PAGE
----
Title translation. It often baffles me. Why, for instance, is the German title of this book Sophie and the Forest Fairies (translated), when the title of the original is Stella, Fairy of the Forest? The English title implies that Sophie is the fairy, while the German title implies that she meets with fairies (the latter is more in line with the story). OK. I can live with that. But why change the character’s name? It is not like Stella is a name so foreign, so unpronounceable to German speakers that it would have made this book’s sale impossible.
When changes like this happen in translation, I begin to lose faith in translation itself. I begin to think of translators as a wall that keeps me from the text instead of a door that brings me to it. I don’t want to think about translators like that. Their work is an art; their work is an important art that shouldn’t be diminished with that kind of thinking. Without translators I never would have read Gabriel Garcia Marquez or Julio Cortazar or Mikhail Bulgakov. And that would be truly tragic.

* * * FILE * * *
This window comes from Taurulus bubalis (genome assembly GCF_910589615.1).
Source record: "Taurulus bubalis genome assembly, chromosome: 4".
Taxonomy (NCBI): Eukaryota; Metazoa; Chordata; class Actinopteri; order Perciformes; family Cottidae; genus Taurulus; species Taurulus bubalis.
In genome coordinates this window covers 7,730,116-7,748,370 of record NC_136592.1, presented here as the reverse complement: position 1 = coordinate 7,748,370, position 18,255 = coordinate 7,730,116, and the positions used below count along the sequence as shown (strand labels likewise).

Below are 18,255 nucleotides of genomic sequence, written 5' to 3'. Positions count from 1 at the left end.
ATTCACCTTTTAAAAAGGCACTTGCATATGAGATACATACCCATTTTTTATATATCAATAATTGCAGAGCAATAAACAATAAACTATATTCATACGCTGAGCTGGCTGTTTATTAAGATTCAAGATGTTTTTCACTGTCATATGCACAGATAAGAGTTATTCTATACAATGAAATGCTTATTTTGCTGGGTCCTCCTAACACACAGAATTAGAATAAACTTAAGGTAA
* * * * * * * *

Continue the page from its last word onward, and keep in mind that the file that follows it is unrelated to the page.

But the story. As the photo shows, I read this in German. This magical little story follows Sophie and Theo, two little kids, on an adventure into the woods. I really enjoyed the illustrations as they saw snakes and butterflies in field and forest. I am also a big fan of books that put a little magic into the real world, and this book does it. My favorite moment: Theo asks Sophie who planted the wild flowers and she replies: the birds and the bees. The magic of reality. I love it. This is a friendly, happy, magical little book that is a lot of fun to share with little kids.
Four out of five porcupines.
Where I got it: The fleamarket
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